Take a seat in nearly any chain restaurant today and you’ll probably notice something has shifted. From pleather and plastic to warm woods and clean metals, quick-service eating spaces have evolved, with Wi-Fi and comfortable lounge areas flexible enough to host a working lunch and intimate enough for a solo meal. Michigan-based Grand Rapids Chair Company has its finger on the pulse of this aesthetic with its collections of design-forward, durable, high-quality commercial furniture, outfitting everything from Chipotle to Sweetgreen.
Launched over two decades ago in Grand Rapids, the company’s ethos “has always been about elevating brands and helping them create a one-of-a-kind experience within commercial spaces,” says Dean Jeffrey, director of marketing and new product development at Grand Rapids Chair Company. We asked Jeffrey to talk about how something as simple as a chair (and yes, they make much more than just chairs) can help transform both a space and an industry.
How would you describe the changes in the quick-service food industry?
The spaces we create for are traditionally in-and-out spaces—until recently. Millennials have really driven the aesthetic change. The new trends are to create places to relax in, meet in, and work in—all with a harmonious design. We’ve found that furniture should be more than just a layer of comfort; it should help to elevate the space and the brand.
How do you marry great design with the practical needs of the commercial industry?
We create furniture with a modern aesthetic that still feels approachable. At the same time, functionality, durability, and “cleanability” are crucial. That’s why our mixed materials collections, often incorporating steel and wood, have become super popular. Steel is easy to work with. It can be molded into any shape, but it can also survive intense usage—stacking, moving, cleaning with harsh chemicals. You can celebrate the rawness of it with a low gloss, or you can put color on it. Wood gives you a chance to break up the industrial vibe. It softens the look and makes it approachable with curves and textures. You have the ability to paint or color it endlessly. You can distress it, add cutouts, make it your own. We differentiate our design through personalization, leaving plenty of room for both designers and brands to put their own stamp on things—from color to fabric to materials.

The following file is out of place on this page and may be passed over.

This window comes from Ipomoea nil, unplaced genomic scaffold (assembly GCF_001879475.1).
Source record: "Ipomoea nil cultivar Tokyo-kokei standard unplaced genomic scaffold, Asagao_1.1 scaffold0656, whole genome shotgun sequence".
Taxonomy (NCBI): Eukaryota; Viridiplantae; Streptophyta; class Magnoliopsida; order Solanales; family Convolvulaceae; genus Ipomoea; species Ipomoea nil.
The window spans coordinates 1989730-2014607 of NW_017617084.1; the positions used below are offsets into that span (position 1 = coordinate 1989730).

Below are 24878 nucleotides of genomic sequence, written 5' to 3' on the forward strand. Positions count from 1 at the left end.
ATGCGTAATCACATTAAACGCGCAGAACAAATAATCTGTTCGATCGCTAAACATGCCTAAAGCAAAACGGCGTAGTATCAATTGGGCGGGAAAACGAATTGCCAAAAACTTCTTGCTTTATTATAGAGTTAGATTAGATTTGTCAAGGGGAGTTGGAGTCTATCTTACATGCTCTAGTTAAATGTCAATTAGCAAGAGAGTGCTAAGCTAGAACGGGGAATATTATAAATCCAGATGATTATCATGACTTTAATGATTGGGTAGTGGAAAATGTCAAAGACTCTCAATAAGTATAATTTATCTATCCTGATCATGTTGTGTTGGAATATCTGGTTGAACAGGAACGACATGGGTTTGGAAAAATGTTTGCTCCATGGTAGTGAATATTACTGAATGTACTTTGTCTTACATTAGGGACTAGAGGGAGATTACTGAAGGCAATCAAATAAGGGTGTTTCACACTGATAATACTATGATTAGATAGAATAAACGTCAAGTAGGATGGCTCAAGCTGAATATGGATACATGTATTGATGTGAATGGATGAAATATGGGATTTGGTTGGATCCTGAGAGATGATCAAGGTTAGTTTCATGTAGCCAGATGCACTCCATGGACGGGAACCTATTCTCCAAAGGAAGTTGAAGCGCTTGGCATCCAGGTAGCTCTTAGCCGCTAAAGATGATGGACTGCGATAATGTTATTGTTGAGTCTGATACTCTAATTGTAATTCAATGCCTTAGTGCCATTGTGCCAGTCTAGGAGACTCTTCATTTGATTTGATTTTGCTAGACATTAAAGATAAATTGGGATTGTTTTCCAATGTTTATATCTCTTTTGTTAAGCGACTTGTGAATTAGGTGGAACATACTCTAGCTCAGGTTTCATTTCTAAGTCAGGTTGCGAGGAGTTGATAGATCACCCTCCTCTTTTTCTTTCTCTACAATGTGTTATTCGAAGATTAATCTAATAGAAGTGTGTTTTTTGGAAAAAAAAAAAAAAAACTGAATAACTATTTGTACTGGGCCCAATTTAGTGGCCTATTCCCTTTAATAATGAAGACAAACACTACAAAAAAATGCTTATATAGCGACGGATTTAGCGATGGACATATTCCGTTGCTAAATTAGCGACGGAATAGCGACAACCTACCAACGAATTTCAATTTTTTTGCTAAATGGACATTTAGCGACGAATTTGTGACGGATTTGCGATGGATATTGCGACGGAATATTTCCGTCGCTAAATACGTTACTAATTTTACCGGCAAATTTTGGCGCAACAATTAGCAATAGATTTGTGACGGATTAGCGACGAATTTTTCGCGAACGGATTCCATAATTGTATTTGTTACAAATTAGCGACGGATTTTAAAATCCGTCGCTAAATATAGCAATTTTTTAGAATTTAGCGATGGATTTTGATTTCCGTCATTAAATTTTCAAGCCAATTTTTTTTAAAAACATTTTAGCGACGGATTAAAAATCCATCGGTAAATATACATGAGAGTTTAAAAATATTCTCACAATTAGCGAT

How does a piece of your furniture go from concept to factory floor?
Most development projects take 10 to 12 months from concept to shipment. We start with the space we are originally intending the piece for. Who will be sitting there? What will they be doing? Then we tag our amazing network of designers, like Dowel Jones of Australia and Midwest-based designer Joey Ruiter and choose one who’s really pushing in the right direction. We then have two or three months of refining before it goes to our manufacturing team. We wouldn’t be here if we didn’t have over 100 amazing people in our factory. Some have been here 20 years. Others we’ve trained from the bottom up, working with local technical colleges.
You focus on using high-quality, local, American-made materials. Why is that so important?
We’ve always been passionate about not only creating products in America to better the communities around us, but also using high-quality local materials. Being in the heart of American furniture manufacturing in Grand Rapids, we have amazing local vendors we can tap both for their knowledge and for materials. The materials we choose are also a point of pride, like our white oak, which comes from sustainably harvested forests.
How are you able to set those standards and yet create affordable collections that can stand the test of time?
We make our products affordable because we know how to make them quickly and efficiently. That keeps costs low and consistency high. Our products also go through between nine and 15 tests to make sure they live up to a standard that is unique in the industry. Our chairs really will last for 10 years. At the same time, we are always asking ourselves, in the next 10 to 15 years, how will the restaurant industry continue to change? How will people interact with these spaces in the future?